Felicity Aston appointed Ambassador
The British Antarctic Monument Trust is delighted to announce that Felicity Aston, the polar explorer and adventurer, has agreed to act as an Ambassador for the British Antarctic Monument Trust. Her role will be to assist in the promotion of the Trust and its work in commemorating the work of explorers in the British Antarctic Territory.
Currently she is preparing to lead the Commonwealth Womens' South Pole Expedition in which eight women from different countries of the Commonwealth will walk unaided from the coast to the South Pole.
With a degree in Physics and Astronomy from University College London and a Masters in Meteorology from Reading as well as some undergraduate expeditions to Canada and Greenland, she spent two winters working for BAS at Rothera as a meteorologist monitoring ozone depletion and climate before launching herself on a career organising and leading expeditions to polar regions.
After travelling through South America on her return from the Antarctic she became the Expeditions Officer for the oldest youth development charity in the UK, BSES Expeditions, before launching herself as a writer, broadcaster and expedition leader.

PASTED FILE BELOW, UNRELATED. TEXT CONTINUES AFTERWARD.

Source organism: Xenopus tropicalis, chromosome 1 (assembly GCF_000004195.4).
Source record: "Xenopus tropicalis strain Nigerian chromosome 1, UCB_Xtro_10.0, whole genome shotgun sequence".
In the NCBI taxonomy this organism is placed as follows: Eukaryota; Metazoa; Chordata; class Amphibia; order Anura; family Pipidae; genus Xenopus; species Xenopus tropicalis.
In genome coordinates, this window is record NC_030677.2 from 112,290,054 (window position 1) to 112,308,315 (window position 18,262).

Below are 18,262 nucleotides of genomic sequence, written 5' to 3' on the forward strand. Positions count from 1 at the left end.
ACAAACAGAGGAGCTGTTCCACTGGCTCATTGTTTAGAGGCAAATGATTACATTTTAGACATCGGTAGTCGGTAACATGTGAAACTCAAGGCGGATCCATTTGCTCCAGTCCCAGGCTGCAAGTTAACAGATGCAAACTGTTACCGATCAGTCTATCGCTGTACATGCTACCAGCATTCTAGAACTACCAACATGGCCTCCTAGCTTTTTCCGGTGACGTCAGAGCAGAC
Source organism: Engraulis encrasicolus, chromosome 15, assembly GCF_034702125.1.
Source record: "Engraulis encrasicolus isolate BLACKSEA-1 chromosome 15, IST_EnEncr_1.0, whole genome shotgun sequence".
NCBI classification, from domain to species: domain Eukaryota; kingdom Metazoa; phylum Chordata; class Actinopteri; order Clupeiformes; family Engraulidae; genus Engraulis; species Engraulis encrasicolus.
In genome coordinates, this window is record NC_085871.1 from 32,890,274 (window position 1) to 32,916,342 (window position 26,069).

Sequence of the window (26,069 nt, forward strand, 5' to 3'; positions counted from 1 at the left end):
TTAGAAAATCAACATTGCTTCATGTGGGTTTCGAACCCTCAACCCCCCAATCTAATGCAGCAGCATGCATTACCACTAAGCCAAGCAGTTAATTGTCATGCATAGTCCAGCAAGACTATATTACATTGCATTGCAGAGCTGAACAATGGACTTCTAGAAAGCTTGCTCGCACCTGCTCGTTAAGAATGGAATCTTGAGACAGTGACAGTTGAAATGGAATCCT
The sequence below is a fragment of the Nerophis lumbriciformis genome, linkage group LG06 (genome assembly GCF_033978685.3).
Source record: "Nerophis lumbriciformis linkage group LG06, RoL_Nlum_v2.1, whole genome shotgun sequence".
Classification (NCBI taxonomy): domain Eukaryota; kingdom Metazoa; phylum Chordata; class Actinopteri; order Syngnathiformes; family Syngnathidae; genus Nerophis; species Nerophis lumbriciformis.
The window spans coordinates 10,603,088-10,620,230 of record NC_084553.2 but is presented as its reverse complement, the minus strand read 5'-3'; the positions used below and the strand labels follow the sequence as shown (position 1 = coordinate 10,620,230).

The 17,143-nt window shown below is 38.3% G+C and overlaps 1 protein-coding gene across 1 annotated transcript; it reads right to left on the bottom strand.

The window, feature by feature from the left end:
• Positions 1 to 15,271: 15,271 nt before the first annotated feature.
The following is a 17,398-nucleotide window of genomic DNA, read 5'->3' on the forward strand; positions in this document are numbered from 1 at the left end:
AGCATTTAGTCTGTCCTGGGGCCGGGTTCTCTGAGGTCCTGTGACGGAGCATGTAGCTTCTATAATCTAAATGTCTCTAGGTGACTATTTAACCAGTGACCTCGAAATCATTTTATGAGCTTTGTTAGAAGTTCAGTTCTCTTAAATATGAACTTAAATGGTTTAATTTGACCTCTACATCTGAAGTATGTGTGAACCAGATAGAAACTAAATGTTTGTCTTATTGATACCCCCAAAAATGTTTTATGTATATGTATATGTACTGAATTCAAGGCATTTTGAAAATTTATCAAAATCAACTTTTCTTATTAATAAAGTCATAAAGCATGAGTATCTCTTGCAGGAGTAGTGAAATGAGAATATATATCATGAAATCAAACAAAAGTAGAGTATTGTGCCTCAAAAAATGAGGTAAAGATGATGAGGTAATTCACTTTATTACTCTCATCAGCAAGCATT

In the last four years she has been awarded the Captain Scott Society Spirit of Adventure Award, a Wilderness Award and a Timberland Make it Better Scholarship as well as earning support from the National Geographic Expeditions Council in the US. In the UK, she has been made a 2008 Churchill Fellow by the Winston Churchill Memorial Trust.
Felicity believes in the value of the expedition experience to personal development and is keen to encourage others to go in search of their own adventures. She currently sits on the Council of the Young Explorers' Trust, the UK's national association of youth exploration societies - a national charity dedicated to promoting safe and responsible expeditions for young people.
Felicity says, "I am delighted to have the opportunity to pay tribute to the many scientists and explorers that have carried out research in the Antarctic and particularly to those that did not return."